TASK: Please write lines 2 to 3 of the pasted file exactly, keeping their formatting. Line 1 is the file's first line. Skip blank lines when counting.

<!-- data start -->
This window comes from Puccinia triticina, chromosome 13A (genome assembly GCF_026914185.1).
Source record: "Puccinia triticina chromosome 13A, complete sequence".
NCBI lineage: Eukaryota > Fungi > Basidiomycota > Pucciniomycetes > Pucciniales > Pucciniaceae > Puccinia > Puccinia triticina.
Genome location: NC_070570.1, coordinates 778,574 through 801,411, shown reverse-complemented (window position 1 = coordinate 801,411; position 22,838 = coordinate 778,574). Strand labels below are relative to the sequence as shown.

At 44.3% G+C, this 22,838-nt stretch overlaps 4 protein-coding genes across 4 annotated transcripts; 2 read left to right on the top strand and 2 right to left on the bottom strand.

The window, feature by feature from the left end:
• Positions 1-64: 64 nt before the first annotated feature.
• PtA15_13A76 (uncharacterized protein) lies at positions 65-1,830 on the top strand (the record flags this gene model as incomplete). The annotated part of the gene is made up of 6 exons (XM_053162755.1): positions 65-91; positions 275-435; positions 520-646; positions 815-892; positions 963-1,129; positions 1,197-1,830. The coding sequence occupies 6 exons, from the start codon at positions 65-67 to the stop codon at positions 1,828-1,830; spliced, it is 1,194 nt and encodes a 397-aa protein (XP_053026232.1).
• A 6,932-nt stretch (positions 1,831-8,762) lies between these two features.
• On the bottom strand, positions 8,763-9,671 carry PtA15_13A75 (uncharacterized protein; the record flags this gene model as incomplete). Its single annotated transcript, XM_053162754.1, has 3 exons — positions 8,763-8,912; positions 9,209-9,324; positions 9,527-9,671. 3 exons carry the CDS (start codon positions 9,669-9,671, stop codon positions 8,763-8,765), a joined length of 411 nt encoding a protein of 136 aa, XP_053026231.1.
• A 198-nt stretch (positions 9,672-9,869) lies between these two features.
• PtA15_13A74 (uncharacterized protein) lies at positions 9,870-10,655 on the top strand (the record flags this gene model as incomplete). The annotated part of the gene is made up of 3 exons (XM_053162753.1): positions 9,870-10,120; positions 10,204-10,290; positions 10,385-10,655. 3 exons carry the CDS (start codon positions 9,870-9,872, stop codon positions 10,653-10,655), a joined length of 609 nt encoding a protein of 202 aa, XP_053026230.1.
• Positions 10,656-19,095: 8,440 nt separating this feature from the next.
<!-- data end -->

Source record: "Puccinia triticina chromosome 13A, complete sequence".
NCBI lineage: Eukaryota > Fungi > Basidiomycota > Pucciniomycetes > Pucciniales > Pucciniaceae > Puccinia > Puccinia triticina.